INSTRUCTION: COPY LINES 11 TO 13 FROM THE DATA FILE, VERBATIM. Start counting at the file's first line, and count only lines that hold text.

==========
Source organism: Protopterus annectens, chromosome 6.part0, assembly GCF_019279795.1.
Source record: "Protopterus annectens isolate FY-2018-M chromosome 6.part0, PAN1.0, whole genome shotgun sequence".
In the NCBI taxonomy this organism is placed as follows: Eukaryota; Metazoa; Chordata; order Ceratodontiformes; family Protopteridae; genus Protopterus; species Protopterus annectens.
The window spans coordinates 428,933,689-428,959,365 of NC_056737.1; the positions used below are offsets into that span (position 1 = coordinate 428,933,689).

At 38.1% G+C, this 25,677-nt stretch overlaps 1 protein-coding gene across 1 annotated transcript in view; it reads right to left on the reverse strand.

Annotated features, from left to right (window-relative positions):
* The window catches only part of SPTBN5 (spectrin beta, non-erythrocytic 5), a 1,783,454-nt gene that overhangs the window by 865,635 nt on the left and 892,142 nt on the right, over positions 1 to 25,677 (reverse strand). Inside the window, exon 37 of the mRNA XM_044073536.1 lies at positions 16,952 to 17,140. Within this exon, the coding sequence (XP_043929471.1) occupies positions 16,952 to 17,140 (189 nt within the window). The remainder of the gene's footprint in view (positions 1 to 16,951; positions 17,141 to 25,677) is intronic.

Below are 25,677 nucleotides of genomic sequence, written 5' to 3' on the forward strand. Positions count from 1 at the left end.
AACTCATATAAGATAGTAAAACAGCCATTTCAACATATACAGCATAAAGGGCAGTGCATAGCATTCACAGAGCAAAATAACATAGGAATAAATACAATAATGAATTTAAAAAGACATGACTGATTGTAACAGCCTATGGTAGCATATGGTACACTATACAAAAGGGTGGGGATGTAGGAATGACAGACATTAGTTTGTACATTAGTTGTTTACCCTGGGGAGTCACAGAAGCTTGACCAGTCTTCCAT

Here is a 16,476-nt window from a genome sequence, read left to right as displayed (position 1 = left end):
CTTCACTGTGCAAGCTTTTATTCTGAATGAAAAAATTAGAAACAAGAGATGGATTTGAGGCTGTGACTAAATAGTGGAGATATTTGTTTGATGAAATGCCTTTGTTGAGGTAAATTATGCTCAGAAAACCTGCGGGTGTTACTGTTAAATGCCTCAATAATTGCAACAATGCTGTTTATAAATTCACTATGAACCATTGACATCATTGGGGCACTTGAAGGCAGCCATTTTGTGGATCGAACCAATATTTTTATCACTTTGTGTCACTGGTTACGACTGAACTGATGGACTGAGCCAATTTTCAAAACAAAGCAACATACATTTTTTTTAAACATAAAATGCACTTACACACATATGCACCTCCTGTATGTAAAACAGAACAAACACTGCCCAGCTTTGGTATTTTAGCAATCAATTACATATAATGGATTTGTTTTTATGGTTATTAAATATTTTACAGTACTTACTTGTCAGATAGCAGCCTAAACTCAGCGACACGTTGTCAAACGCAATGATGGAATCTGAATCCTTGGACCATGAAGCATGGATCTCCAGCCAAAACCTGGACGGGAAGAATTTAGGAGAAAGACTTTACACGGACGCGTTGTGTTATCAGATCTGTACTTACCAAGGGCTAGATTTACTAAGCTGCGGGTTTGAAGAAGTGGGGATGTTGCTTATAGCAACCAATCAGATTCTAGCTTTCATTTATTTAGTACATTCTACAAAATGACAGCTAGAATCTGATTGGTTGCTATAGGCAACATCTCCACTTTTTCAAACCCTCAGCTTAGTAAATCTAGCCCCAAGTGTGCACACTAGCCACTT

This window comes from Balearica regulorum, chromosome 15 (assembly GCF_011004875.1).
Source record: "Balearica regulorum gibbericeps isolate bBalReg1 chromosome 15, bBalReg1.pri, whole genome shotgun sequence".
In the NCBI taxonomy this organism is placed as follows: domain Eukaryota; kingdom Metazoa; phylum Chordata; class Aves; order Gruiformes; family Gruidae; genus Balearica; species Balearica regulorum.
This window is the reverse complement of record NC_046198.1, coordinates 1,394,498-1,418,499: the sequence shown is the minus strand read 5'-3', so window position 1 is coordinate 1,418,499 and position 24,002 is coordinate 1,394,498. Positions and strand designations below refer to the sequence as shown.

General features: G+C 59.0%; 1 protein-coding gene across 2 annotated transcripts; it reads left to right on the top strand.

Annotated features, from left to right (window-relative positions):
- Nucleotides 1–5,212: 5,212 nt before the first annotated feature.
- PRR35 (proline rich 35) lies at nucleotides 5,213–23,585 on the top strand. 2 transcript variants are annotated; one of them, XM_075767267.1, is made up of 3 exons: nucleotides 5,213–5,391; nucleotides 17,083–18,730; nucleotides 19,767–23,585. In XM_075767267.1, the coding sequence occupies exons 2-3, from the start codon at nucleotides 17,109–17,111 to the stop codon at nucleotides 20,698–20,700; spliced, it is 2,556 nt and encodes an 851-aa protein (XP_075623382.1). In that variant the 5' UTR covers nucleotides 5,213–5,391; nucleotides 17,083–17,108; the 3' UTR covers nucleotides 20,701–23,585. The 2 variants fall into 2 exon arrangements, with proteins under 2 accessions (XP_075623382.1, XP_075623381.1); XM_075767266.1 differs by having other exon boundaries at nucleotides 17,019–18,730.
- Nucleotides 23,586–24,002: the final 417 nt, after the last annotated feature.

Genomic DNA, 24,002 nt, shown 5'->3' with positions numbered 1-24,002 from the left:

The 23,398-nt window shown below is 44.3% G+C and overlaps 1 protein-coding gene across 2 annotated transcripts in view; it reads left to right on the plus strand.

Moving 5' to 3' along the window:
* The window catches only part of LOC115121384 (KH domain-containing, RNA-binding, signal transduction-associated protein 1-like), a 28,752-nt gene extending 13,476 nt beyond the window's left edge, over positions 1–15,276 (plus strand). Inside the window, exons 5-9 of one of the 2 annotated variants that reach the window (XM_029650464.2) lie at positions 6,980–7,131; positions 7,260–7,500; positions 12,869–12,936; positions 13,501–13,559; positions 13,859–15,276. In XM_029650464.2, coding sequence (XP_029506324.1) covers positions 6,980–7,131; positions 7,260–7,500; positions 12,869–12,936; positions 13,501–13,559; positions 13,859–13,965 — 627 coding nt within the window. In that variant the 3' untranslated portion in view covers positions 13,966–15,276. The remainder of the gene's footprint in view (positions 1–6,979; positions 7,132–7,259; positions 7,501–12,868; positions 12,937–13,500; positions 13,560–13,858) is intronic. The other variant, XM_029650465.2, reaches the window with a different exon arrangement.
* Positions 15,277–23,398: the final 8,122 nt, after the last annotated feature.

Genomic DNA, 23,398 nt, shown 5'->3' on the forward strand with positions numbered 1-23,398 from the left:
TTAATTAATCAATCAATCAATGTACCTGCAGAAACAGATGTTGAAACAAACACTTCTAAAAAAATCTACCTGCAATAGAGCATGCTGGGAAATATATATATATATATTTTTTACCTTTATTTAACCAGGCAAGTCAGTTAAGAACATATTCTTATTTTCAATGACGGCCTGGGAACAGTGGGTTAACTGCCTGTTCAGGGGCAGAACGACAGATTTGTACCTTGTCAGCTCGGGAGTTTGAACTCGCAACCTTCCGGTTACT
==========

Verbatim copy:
CTTCACTGTGCAAGCTTTTATTCTGAATGAAAAAATTAGAAACAAGAGATGGATTTGAGGCTGTGACTAAATAGTGGAGATATTTGTTTGATGAAATGCCTTTGTTGAGGTAAATTATGCTCAGAAAACCTGCGGGTGTTACTGTTAAATGCCTCAATAATTGCAACAATGCTGTTTATAAATTCACTATGAACCATTGACATCATTGGGGCACTTGAAGGCAGCCATTTTGTGGATCGAACCAATATTTTTATCACTTTGTGTCACTGGTTACGACTGAACTGATGGACTGAGCCAATTTTCAAAACAAAGCAACATACATTTTTTTTAAACATAAAATGCACTTACACACATATGCACCTCCTGTATGTAAAACAGAACAAACACTGCCCAGCTTTGGTATTTTAGCAATCAATTACATATAATGGATTTGTTTTTATGGTTATTAAATATTTTACAGTACTTACTTGTCAGATAGCAGCCTAAACTCAGCGACACGTTGTCAAACGCAATGATGGAATCTGAATCCTTGGACCATGAAGCATGGATCTCCAGCCAAAACCTGGACGGGAAGAATTTAGGAGAAAGACTTTACACGGACGCGTTGTGTTATCAGATCTGTACTTACCAAGGGCTAGATTTACTAAGCTGCGGGTTTGAAGAAGTGGGGATGTTGCTTATAGCAACCAATCAGATTCTAGCTTTCATTTATTTAGTACATTCTACAAAATGACAGCTAGAATCTGATTGGTTGCTATAGGCAACATCTCCACTTTTTCAAACCCTCAGCTTAGTAAATCTAGCCCCAAGTGTGCACACTAGCCACTT

This window comes from Balearica regulorum, chromosome 15 (assembly GCF_011004875.1).
Source record: "Balearica regulorum gibbericeps isolate bBalReg1 chromosome 15, bBalReg1.pri, whole genome shotgun sequence".